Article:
“Someone told me just to tear the Band-Aid off, but I was still at work and I had clients coming in crying and making me cry,” he said. “I don’t regret it, but we’re in that awkward phase. It’s almost like a breakup, but you have to live together for a while.”
Other doggie daycares in the city have had different experiences, with some newer businesses that didn’t have to navigate COVID finding ways to stay afloat. Spoiled Rotten Daycare & Spa opened in Navan in the spring of 2022 and team lead Julie Laframboise told OBJ that they had clients almost immediately.
While Spoiled Rotten is seeing its share of “COVID puppies” and dogs suffering from separation anxiety, Laframboise says they’ve been able to benefit from the need to support these pets.
“We have definitely seen a change in business when people went back to work,” she said. “These dogs grew up during the pandemic and always had someone in the house … Most dog owners now need daycare because their dogs were never crate-trained or they can’t stay at home.”
Laframboise attributes the demand for dog daycare to a new lifestyle for many humans.
“Many people are having dogs over kids and these dogs are treated like children — they have playdates and go to the park. They also go to daycare!” she said. Spoiled Rotten offers grooming and a retail store in addition to daycare.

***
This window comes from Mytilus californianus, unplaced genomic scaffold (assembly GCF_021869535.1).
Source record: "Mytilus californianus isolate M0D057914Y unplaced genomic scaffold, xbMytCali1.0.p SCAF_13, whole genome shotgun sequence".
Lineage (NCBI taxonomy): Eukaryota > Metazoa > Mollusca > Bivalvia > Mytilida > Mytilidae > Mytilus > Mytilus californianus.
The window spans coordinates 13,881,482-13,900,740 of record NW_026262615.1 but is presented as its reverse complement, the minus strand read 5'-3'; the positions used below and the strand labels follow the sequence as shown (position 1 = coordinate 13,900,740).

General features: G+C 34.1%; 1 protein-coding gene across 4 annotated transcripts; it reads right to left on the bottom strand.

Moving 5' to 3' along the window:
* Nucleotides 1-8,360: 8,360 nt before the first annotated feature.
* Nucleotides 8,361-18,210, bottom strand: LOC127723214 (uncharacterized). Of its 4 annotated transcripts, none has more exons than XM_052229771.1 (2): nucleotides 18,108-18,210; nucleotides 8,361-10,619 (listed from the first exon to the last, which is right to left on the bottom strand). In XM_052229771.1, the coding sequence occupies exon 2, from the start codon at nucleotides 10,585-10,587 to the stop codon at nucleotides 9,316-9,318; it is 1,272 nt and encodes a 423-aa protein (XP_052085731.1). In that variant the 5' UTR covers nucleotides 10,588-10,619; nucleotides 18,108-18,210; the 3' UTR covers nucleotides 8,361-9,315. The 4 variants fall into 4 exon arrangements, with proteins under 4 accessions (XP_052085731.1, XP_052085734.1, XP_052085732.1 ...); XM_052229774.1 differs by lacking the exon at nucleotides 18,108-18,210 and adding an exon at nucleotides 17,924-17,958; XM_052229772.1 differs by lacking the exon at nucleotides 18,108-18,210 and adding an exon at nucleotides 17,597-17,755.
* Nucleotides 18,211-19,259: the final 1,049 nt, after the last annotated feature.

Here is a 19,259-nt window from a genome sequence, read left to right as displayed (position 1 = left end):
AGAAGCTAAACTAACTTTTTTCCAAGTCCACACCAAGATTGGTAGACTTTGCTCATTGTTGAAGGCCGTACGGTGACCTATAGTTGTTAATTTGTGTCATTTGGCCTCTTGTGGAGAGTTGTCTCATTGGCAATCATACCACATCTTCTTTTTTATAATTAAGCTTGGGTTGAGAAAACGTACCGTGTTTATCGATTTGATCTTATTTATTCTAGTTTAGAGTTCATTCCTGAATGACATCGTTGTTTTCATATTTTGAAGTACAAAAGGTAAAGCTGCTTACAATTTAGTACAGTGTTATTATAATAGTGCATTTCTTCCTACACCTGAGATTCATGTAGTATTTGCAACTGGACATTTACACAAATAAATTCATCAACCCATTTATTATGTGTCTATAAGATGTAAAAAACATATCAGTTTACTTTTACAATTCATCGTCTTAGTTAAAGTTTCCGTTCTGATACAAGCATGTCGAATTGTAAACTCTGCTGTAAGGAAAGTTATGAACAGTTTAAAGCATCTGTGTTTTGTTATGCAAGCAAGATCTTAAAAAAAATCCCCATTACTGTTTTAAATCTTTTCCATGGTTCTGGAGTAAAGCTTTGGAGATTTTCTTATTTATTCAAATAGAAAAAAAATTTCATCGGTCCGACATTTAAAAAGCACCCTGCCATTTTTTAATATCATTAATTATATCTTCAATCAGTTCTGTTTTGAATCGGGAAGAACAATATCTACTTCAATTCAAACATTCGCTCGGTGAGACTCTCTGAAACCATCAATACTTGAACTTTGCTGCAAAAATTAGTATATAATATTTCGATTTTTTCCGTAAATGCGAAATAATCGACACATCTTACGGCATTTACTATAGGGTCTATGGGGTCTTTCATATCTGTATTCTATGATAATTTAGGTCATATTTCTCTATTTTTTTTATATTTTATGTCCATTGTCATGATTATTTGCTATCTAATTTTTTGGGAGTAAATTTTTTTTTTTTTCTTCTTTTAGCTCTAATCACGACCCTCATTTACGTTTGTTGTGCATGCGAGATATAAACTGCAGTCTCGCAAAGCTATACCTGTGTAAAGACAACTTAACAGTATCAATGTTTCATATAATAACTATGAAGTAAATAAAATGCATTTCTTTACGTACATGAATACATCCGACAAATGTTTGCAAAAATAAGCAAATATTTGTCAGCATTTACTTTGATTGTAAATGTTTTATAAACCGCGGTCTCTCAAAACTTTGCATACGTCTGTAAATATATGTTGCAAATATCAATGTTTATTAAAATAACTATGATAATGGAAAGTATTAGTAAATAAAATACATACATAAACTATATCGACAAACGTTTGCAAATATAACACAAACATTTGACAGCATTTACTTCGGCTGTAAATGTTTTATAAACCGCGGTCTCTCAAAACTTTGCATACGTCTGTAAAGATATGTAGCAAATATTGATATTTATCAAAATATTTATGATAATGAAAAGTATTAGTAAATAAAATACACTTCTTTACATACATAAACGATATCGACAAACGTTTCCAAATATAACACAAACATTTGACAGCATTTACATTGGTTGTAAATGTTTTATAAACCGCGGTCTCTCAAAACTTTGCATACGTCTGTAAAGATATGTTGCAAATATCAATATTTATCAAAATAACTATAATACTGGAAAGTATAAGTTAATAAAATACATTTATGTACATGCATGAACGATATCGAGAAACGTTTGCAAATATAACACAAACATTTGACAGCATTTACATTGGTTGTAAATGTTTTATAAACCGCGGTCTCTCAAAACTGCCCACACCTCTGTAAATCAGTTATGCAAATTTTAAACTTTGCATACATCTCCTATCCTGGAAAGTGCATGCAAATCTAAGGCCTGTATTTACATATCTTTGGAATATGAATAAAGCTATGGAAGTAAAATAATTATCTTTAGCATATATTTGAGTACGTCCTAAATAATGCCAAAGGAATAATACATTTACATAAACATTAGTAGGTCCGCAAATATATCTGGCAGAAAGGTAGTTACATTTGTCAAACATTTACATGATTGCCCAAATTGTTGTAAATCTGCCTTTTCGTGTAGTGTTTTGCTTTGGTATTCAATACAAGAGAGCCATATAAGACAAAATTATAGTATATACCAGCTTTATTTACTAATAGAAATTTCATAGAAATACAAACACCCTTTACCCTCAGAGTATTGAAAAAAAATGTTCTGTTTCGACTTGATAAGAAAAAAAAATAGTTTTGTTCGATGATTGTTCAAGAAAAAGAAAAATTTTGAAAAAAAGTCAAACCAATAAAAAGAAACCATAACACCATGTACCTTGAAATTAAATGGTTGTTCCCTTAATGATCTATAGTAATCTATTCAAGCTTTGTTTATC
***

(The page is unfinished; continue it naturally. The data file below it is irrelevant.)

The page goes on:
Bekkers Pet Care Boarding and Kennel on Huntley Road near Stittsville survived the pandemic and has come out the other side. “COVID didn’t help us but we rebounded and we have a strong business running forward,” owner Kevin Bekkers told OBJ in an email. Bekkers offers dog and cat boarding as well as dog daycare.
At the Ruff House, the future is uncertain for Sumner.
“I worked with people for years with a career in recruitment and this is something that I always wanted to do, but COVID changed a lot. It changed a lot with animals, but what would prevent me from coming back to the industry is the people.”
For now, Sumner says he’ll be at home with his wife, who “always supported me,” and their Staffordshire terrier, Maeby, reminiscing on his journey at the Ruff House. Particularly those times before the pandemic, when Sumner and his team were planning to expand the training program, “spitballing new services” with a loyal clientele and a “big group of dogs.”
“It’s scabbed over and we’re able to look back and we’re happy to see the dogs’ growth,” Sumner reflected. “As a positive for the business, was it successful? No. But it was a good model. Maybe at the wrong time. But the relationships with staff and people were so important.”